Quick, strong and independent: it’s not exactly a coincidence that 7 years ago Annina Vetterman helped set up “Wonder Woman”, the first licensed topic for Spread Group. Thanks to a remarkable amount of willpower, she finished her bachelor’s in Media Production, a master’s in Media Management, all while working with us as a graphic designer. Oh, and she was a young mother at the time, too. This eventually turned into a permanent job as a graphic designer for licensing. Today, she’s the Licensing Success Manager, a role which covers a range of topics, all focused towards successful merchandising strategies. Annina also develops marketing campaigns, organises donation drives and cooperates closely with our over 200 partner brands, including many with core sustainability values.
Spread Group: How would you define sustainability?
Annina Vettermann: For me, sustainability starts in the mind. It’s wrong to think that small scale changes don’t make a difference – our actions have an impact on our entire environment. We can easily change a few things in our everyday lives, such as separating waste properly or drinking more tap water.
Spread Group: What drives you to live a more sustainable lifestyle?
Annina Vettermann: My son! When we go shopping, ecological factors always influence what we buy and what we don’t. I’m impressed with how knowledgeable this generation of young people is. I wouldn’t have been able to reflect on my consumption like that when I was 14. In a lot of ways he’s right, to keep our planet intact and liveable, we need to consider how we consume. When it came to getting a Christmas tree, he eventually managed to convince me that it doesn’t make sense to take a healthy, living tree and put it in your living room.
Spread Group: What sustainable projects are you and your team working on?
Annina Vettermann: At the minute, our biggest project is the cooperation with Studio 100 Media as part of their educative initiative Projekt Klatschmohnwiese (Project Poppy Meadow) with Maja the Bee. This year, we also planted created our own wildflower meadow on the roof terrace at our Headquarters in Leipzig. Then we called on our employees to take part in a competition to find the wildest flower meadow, as well as offered competitions boosting awareness of Spreadshirt’s organic collection.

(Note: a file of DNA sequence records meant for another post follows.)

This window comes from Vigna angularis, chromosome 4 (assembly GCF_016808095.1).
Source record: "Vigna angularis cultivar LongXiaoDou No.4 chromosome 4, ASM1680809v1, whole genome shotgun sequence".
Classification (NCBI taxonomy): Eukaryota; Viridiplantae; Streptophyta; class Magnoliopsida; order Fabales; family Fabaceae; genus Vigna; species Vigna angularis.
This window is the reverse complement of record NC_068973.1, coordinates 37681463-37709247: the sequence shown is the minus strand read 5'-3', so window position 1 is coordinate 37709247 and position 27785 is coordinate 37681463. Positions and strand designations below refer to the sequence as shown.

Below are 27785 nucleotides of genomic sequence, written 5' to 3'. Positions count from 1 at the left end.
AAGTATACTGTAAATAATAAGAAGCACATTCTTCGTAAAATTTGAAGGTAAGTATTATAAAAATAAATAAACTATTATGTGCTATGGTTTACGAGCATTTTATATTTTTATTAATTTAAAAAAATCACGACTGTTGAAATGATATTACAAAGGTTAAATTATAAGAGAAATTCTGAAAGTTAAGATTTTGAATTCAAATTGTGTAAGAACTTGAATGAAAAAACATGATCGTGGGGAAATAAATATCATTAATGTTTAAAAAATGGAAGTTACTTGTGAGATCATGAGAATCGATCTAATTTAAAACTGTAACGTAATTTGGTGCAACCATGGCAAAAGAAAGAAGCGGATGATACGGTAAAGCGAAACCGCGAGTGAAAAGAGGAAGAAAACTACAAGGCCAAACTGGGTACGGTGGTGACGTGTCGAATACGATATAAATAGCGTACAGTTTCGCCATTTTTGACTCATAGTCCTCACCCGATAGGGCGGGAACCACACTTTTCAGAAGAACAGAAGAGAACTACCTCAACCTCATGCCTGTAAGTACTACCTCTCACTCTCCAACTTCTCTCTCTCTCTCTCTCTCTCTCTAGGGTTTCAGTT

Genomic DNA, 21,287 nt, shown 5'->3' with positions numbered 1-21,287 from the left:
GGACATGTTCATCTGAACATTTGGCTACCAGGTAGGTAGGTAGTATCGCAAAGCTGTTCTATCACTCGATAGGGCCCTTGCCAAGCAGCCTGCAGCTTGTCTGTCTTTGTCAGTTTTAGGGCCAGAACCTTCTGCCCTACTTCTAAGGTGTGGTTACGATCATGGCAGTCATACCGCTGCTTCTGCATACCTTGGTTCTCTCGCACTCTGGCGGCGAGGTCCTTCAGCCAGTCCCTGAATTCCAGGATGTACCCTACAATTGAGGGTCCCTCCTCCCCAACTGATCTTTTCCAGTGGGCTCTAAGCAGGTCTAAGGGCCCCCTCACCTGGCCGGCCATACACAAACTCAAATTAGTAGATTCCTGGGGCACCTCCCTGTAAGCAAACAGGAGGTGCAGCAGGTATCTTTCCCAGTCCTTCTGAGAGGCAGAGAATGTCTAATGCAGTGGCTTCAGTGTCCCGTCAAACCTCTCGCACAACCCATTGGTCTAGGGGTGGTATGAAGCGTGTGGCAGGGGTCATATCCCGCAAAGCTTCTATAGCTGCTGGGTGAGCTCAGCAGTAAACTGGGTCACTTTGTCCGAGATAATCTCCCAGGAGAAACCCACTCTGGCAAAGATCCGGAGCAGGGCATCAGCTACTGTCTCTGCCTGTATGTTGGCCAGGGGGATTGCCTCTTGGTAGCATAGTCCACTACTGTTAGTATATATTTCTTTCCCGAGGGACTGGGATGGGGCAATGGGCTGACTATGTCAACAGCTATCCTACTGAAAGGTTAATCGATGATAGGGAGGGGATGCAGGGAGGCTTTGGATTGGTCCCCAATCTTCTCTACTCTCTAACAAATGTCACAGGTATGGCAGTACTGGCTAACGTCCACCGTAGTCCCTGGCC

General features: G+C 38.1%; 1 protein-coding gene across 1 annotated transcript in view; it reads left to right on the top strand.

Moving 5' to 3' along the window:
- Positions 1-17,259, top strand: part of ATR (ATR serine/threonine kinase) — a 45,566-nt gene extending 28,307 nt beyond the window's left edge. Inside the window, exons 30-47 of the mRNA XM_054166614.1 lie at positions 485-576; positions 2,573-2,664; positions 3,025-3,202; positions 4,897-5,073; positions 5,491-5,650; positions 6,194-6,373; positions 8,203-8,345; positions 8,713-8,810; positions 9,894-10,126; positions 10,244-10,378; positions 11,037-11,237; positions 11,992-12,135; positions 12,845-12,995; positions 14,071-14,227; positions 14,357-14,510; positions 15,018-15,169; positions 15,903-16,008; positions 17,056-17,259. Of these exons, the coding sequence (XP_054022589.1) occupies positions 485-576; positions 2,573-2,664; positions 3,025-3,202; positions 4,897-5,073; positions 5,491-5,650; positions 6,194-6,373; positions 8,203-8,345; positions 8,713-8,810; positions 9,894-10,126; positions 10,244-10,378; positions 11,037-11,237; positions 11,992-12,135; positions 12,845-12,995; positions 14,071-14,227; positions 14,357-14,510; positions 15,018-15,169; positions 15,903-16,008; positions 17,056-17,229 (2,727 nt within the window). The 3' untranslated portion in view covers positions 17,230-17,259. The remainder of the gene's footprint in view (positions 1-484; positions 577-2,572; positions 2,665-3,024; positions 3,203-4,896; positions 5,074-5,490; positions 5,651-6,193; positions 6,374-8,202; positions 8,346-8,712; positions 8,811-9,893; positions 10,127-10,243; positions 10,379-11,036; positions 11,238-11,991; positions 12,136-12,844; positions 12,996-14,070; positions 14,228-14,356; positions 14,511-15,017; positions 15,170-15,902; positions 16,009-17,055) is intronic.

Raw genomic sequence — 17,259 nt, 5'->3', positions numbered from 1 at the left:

In terms of our internal processes, we have cancelled our license partners’ printed brochures and publishing programs, switching to digital magazines. In fact, the licensing team even sometimes received certain print issues three times because colleagues had subscribed to them independently. Most of it went straight into the garbage can. I find the digital brochures much more practical anyway, because I can also read them on my smartphone.
In addition, the Licensing Team is often on the road a lot, at trade shows and conferences. Due to the pandemic, these have taken place completely digitally in the last two years, which has saved travel time between appointments, among other things. Within the industry, it appears that some events will now be permanently digital, and many will be hybrid. I’m curious to see if this trend is here to stay.
Spread Group: What are your concrete sustainability goals?
Annina Vettermann: We are working to reduce our paper consumption to a minimum. We also pass on requests and suggestions from our license partners to our purchasing and product range departments. For example, for a larger range of organic products. Currently, our colleagues in the purchasing department are already working on finding sustainable alternatives for each product type in our range, such as our plastic lunch boxes. We also want to establish long-term cooperation with our license partners. Whether it’s a big brand or a “niche” brand – we are not interested in short trends, but in sustainable brand building. To achieve this, the licensing team needs to take to strategically develop the right themes.
Spread Group: What would you recommend to readers who are looking to delve further into sustainability?
Annina Vettermann: When I go shopping, I often ask myself the killer question; ‘do I need it, or just do I just want it?’ A lot of impulse buys disappear when I do this.